G10 warns of bank failures

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G10 warns of bank failures By Doug Cameron Published: January 25 2001 09:54GMT | Last Updated: January 25 2001 18:01GMT

Banking failures, such as have occurred in Japan, may pose a greater risk to the global financial system following the recent wave of consolidation in the financial services industry, according to an authoritative report published on Thursday.

The report, commissioned by the G10 group of industrial nations, also noted that recent M&A activity had provided only "weak" evidence of efficiency gains and called on regulators to be alert to potentially harmful effects on competition.

The findings coincide with increasing concern among regulators about the health of the global banking system. This is inspired by the deterioration in the credit quality of some US banks, exposure to the global telecommunications industry and the continuing indebtedness of the Japanese financial system.

The G10 working group chaired by Robert Ferguson, vice-chairman of the US Federal Reserve, examined consolidation in 13 countries and called on regulators to step up contingency planning against potential bank failures.

It concluded that the creation of ever-larger and more complex banks and financial conglomerates "increased the probability that the 'work out' or 'wind down'...would be difficult and could be disorderly".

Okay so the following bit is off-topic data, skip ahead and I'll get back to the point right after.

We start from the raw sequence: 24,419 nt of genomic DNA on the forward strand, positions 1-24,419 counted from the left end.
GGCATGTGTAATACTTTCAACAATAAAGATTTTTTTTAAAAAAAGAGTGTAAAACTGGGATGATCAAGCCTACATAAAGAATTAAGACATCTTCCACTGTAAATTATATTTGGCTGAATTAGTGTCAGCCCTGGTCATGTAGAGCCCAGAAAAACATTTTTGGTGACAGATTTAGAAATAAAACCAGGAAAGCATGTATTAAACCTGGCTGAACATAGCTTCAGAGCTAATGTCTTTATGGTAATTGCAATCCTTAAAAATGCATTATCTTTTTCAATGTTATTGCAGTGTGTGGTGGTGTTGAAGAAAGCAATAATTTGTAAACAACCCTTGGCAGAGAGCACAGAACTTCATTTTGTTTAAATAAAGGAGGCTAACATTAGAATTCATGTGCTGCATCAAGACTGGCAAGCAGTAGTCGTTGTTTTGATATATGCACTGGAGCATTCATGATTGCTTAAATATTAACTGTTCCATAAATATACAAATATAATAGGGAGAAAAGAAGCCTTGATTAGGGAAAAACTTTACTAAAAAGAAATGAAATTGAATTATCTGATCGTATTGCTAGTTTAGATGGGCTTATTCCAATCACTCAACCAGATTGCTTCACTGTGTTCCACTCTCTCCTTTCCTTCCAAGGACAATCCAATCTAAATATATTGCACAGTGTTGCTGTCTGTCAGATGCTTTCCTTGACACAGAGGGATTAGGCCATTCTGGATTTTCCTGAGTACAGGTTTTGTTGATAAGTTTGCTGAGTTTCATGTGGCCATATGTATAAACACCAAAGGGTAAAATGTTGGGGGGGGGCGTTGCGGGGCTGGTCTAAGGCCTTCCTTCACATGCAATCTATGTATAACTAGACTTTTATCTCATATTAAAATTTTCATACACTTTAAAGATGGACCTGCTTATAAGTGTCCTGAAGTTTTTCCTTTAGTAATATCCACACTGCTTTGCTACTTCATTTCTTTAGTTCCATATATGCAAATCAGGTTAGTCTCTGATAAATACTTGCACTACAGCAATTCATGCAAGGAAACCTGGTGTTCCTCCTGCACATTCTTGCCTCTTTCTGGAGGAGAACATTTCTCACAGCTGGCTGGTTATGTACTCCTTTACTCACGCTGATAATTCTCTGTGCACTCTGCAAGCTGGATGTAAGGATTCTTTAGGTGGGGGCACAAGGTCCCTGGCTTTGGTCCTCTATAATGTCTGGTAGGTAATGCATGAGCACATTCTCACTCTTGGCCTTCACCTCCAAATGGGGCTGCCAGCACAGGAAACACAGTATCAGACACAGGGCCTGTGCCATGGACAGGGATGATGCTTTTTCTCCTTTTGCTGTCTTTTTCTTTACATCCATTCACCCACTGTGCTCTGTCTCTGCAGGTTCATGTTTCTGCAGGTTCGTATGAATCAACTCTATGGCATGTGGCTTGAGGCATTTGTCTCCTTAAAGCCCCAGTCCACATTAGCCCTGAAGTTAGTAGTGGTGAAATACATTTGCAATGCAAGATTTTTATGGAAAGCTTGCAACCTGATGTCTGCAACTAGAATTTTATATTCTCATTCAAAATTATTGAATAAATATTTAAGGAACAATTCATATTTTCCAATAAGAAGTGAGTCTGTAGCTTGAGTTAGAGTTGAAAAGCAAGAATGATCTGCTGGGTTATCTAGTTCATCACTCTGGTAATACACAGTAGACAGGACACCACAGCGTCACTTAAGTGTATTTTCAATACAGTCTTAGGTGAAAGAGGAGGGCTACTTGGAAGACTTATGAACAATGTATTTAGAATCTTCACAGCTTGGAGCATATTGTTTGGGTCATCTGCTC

The warnings were accompanied by a call for greater co-operation between international financial regulators, though the report noted that some contingency planning had already begun to prevent the spread of bank-related crises across national borders.

The report also noted that the creation of larger and more complex institutions has made it more difficult to assess their financial health and had an "ambiguous effect" on the potential for market discipline to control risk-taking.

Market discipline is one of the central pillars of new proposals outlined earlier this month by the G10 to ensure banks hold adequate capital against potential risks.

-- kevin (ktross@mailcity.com), January 25, 2001

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